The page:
Review: “Killing Time [PC Version]” (Retro Computer Game)

Well, for today, I thought that I’d take a look at a mostly-forgotten FPS game from 1996 called “Killing Time” that I finished a few hours before writing this review.

Although “Killing Time” apparently started life as a console game (from 1995), the PC port is apparently so different that it’s pretty much it’s own game (modern developers, learn from this!). So, this is what I’ll be reviewing today.

When I bought a DRM-free direct download of this game on GOG last spring, it was on sale and had been reduced to about £2. At full price, it’s about £7-8 or so on GOG. The Steam version, at the time of writing, seems to be marginally cheaper (at a little under £7). Both versions also include a MP3 version of the game’s soundtrack too.

But, due to both my computer and the slightly old-fashioned graphics system in the game, this review won’t contain any gameplay screenshots – since any in-game screenshots I took tended to glitch out like this when I took them, and didn’t reflect my actual experience of playing the game. This is kind of a shame since the best way to show what the gameplay looks like is to.. show what it looks like. But, written descriptions and a screenshot from the intro movie’s video file (from the game’s folder) will have to suffice.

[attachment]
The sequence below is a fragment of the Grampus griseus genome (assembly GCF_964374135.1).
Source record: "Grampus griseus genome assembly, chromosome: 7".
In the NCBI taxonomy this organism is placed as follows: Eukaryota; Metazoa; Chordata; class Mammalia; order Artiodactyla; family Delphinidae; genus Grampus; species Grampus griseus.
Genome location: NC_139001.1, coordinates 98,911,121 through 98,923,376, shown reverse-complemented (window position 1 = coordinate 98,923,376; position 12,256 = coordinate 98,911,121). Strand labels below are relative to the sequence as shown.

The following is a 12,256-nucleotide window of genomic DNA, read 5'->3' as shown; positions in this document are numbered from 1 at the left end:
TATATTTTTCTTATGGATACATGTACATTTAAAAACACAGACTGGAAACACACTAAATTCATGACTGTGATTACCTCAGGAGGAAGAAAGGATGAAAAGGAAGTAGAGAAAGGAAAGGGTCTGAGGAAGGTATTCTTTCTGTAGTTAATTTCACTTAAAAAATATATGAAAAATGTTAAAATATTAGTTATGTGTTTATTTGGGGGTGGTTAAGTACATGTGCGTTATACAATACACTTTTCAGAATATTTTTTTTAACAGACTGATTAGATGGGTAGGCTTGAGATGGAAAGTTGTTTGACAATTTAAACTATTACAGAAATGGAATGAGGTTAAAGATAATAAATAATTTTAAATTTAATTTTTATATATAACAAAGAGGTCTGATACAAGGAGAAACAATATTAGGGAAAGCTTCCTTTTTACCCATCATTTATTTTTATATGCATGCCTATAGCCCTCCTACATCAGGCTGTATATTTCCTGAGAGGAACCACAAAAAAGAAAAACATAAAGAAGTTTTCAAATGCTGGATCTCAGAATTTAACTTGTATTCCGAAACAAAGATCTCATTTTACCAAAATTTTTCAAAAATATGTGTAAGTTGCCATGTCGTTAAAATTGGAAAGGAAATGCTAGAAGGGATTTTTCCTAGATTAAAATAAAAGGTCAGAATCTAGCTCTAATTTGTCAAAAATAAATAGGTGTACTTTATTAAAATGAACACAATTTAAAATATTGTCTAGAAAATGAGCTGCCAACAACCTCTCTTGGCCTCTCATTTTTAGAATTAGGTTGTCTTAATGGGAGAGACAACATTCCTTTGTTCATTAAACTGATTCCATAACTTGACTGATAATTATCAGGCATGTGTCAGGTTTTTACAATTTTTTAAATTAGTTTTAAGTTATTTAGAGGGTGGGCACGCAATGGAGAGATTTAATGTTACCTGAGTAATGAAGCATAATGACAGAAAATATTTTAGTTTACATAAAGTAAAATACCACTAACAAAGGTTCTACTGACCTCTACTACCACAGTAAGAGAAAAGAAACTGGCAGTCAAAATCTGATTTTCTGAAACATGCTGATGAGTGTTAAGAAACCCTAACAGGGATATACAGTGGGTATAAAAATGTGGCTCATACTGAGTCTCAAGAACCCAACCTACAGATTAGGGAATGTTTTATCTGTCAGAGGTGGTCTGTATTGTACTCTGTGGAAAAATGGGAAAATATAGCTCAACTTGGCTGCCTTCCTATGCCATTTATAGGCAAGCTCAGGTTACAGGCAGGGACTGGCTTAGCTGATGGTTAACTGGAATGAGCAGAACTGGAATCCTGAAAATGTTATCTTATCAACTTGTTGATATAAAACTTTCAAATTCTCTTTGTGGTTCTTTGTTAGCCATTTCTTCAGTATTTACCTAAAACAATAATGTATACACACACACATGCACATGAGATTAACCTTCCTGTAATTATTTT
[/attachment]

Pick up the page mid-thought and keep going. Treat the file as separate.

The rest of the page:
So, that said, let’s take a look at “Killing Time”:

Note: This is a screenshot from the intro movie. As mentioned above, the gameplay screenshots glitched out to the point of unusability. Still, as intro movies go, this game has a really cool one 🙂

“Killing Time” is a horror-themed FPS game which revolves around an unnamed archaeologist visiting a mysterious island near Maine. His Egyptology professor mentions that the owner of the estate, Tess Conway, took an artefact from an expedition she sponsored and that the artefact’s last known location was her private island. However, ever since a “roaring twenties”-style party on the island in 1932, no-one has been seen there since…..

One of the first things that I will say about this game is that it is something of an acquired taste. But, like a lot of FPS games from the time, it was incredibly innovative and also included features that were at least slightly ahead of their time (eg: an open world environment, in-game FMV etc..).

The best way to describe this game is that it’s a bit like “Realms Of The Haunting” in that it actually contains a story and a large explorable environment. But, in terms of gameplay and graphics, it’s a bit more like “Doom” or “Duke Nukem 3D“.

The gameplay in “Killing Time” is something of a mixed bag. A large part of the game inovolves exploring the island and finding both keys and spirit vessels (you need something like eight of them to unlock the final boss).